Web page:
Says Tilkens, “It was a struggle at first having two such disparate skill sets under the same roof. The mentalities are different. If you mess something up on a fabricated part, a lot of times you can fix it. That’s not the case with machining – once you remove metal from a workpiece, you really can’t add it back.”
He laughs, “Maybe that’s why a lot of people say that machinists and fabricators don’t get along.”
Except for machine operators, who might float between the two departments, EVS Metal and Robinson tend to keep their more experienced people assigned to their respective areas. And as with a number of shops across the United States, both companies work with local technical and high schools, promoting the trades and encouraging young people to pursue a career path – chip or fab – in manufacturing.
Both companies have also realized additional opportunities as a result of their diversification. EVS Metal’s Amico says that once you’re able to fulfill one customer’s entire range of manufacturing needs, it becomes easier to do so with other customers. This, in turn, leads to more business, ever greater diversity and a higher level of commitment between customer and supplier alike.
“When you can fulfill a project from start to finish, it makes things easier for your customer,” he says. “They’re less likely to shop around, and as long you continue to deliver on your promises, everyone’s happy. The only downside is that the entire process is more complex, with a commensurately longer supply chain. Most of the time, you have to set up a stocking program for your customer’s parts, and work to a moving forecast rather than the ‘Here’s your purchase order, here’s the due date’ mentality of the old days. Everything is just more dynamic.”
One outcome of this dynamism is EVS Metal’s expansion into self-service point-of-sale and wayfinding kiosks, which has recently been split off into a separate division under the brand name RedyRef.
These OKK vertical machining centers represent only a small percentage of Robinson Metal’s chipmaking capabilities.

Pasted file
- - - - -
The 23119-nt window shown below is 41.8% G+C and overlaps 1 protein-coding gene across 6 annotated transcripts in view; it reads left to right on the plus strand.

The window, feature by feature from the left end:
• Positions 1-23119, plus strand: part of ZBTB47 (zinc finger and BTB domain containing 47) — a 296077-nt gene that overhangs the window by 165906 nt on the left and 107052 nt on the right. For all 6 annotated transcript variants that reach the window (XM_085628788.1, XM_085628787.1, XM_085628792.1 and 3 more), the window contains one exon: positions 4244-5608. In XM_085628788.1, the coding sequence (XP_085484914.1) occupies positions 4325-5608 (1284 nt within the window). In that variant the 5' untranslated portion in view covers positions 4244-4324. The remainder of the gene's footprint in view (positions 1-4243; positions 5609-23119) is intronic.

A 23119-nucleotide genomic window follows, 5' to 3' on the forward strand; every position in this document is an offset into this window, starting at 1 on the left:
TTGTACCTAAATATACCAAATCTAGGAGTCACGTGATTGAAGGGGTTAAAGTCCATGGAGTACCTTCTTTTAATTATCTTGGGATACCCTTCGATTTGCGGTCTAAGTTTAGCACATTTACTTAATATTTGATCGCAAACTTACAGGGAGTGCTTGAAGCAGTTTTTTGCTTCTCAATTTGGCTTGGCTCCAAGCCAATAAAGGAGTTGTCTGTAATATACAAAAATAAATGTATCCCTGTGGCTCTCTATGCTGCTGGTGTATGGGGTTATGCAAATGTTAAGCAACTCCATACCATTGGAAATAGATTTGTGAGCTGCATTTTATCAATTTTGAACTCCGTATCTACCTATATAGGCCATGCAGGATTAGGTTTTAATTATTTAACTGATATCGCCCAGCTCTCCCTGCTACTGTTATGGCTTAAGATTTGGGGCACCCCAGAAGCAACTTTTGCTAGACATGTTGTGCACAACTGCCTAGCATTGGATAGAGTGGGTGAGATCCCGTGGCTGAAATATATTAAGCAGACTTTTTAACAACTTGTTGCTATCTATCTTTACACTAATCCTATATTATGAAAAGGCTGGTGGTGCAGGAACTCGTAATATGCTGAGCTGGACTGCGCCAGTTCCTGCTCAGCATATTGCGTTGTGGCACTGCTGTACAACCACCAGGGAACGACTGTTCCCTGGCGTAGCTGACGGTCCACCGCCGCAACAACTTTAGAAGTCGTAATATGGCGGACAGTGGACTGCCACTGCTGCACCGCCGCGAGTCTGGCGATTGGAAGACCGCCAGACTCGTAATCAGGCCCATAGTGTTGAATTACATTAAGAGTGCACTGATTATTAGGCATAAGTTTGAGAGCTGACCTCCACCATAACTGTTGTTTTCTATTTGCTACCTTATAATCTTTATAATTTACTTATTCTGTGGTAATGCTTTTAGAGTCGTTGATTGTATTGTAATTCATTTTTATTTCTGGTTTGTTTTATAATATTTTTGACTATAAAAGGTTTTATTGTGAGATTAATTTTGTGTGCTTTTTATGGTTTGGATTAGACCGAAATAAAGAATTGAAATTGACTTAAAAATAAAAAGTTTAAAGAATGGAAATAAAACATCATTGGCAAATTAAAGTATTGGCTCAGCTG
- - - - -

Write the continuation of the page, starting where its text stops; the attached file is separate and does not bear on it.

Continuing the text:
“We’ve always had calls from customers asking us, ‘Hey, can you make me a telephone kiosk or a media kiosk or a kiosk for a hospital,’” Amico explains. “And the kiosks themselves don’t look all that complicated, but each one is custom, and each takes a lot more knowledge than designing a sheet metal bracket or computer chassis. This is one example of a large opportunity that wouldn’t have presented itself were it not for our vertical manufacturing background and capabilities.”
A similar story can be told for Robinson Fab and Machine, which just signed an exclusive agreement with one of its longtime customers. After years of supplying fabricated and machined components for the customer to assemble in-house, management there recently decided they’d rather focus on their core competencies of engineering and sales.
“So, we agreed to hire all their manufacturing employees,” he says. “They started for Robinson on Sept. 5th.”
Tilkens agrees that there’s no cliché behind a one-stop manufacturing shop. “We have six people in our project management group, each of whom handles machining and fabrication together. Having both capabilities has increased our production volumes and variety substantially and has also been very helpful with level loading the business. You don’t feel the economic ups and downs as much. You can’t be a jack of all trades, and you have to know when to say no to some work, but I can honestly say it was a good move for our company.”